Disease spread during H1N1 Influenza outbreaks can reach ARs as high as 51%,[14] and appropriate prevention and control measures are essential to restrict the spread. The study done on board, similar to this, was an outbreak of Influenza A (H3N2) that occurred aboard a US Navy ship and had an AR of 42%.[15] Low attack of 4.835% in this study cannot be attributed solely to the natural course of the outbreak and is definitive indicator that interventions had a substantial beneficial effect. The outbreak emphasizes the crucial role of continuous surveillance for H1N1 Influenza in the afloat settings as rapid detection is a major factor in success of control measures. Similar control measures were observed to be employed during a H1N1 Influenza outbreak on a cruise ship.[16]

The explosive pattern of this outbreak, as demonstrated by the sudden increase in the number of cases within a week of first case, a background of increase in number of cases in the environment, and a high index of suspicion, enabled rapid detection and initiation of prompt investigation and control measures. With the data available, it was not possible to quantify the effects of the control measures and hence, no particular control measure was identified which made a significant difference in controlling the outbreak.

Epidemic curve depicts a point source and not a person-to-person transmission pattern, which is consistent with H1N1 Influenza. Person-to-person transmission in this study was effectively terminated with the active case finding and disembarking of the suspected individuals from the ship. Therefore, because of aggressive control measures, the outbreak had a pattern of “point source” epidemic in this study.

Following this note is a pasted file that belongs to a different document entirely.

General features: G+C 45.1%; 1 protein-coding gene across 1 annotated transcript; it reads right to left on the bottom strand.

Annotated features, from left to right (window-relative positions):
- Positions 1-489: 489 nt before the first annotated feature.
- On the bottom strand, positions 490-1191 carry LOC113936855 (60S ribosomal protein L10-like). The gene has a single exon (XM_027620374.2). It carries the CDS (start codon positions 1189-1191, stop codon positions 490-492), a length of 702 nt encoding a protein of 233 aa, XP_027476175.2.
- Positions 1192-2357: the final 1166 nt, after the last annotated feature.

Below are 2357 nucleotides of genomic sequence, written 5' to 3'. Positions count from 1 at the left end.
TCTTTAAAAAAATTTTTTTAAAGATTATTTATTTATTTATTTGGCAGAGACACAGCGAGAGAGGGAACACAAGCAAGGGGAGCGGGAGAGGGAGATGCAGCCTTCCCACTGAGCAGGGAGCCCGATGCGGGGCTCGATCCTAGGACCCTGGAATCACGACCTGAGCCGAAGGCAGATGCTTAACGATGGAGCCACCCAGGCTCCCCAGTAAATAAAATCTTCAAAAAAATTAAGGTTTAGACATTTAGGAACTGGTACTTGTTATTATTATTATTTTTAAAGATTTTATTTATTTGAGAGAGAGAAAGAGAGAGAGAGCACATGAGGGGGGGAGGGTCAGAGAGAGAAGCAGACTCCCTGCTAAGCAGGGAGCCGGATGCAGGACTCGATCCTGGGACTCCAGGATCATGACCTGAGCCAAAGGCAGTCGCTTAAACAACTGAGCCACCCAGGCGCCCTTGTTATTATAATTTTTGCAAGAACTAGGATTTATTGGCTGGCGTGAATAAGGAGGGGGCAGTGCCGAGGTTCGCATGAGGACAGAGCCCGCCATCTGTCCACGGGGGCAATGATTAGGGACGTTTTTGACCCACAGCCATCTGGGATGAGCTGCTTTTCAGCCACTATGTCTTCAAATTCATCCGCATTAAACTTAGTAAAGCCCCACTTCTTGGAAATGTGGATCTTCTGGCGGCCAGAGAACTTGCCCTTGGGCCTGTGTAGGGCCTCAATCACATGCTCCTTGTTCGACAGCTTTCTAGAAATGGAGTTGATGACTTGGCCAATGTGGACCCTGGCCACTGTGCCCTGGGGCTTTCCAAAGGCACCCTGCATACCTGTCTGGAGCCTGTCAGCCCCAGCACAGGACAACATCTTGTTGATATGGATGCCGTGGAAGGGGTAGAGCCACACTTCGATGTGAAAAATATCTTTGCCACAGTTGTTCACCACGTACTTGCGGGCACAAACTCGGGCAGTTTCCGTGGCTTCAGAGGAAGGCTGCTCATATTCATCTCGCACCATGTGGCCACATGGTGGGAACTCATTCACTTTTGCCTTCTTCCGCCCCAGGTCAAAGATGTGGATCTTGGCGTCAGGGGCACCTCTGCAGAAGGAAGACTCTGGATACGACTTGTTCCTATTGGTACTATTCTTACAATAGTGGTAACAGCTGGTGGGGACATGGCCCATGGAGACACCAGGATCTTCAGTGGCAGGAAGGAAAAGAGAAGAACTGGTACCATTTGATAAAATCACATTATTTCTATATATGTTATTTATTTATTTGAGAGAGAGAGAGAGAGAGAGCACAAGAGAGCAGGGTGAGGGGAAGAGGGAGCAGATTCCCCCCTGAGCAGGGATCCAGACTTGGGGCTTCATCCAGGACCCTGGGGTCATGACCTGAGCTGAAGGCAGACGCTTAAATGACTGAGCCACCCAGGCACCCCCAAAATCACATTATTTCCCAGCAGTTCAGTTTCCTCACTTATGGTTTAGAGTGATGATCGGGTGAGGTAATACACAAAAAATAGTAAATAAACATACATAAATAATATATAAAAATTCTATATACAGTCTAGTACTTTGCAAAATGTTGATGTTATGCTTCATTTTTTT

The role of immunization against H1N1 Influenza in a Naval afloat platform is debatable as the workforce deployed on board is relatively young. Moreover, the efficacy of the vaccine with the circulating strain is questionable.[5] Furthermore, if the AR is <7.6% (which is achievable with simple public health interventions as brought out in text above), then vaccination is not cost-effective in low-risk subgroups.[17]


  Conclusion Top


In confined afloat settings, public health measures of active case finding, strict isolation, and adherence to hand hygiene, following cough etiquettes and disinfection enhancement, can effectively mitigate the outbreak. Vaccination might not have a role to play if preventive measures are instituted in time and effectively. Furthermore, hospital support in diagnosis and prompt management with Oseltamivir help in the early management of H1N1 influenza and prevent complications.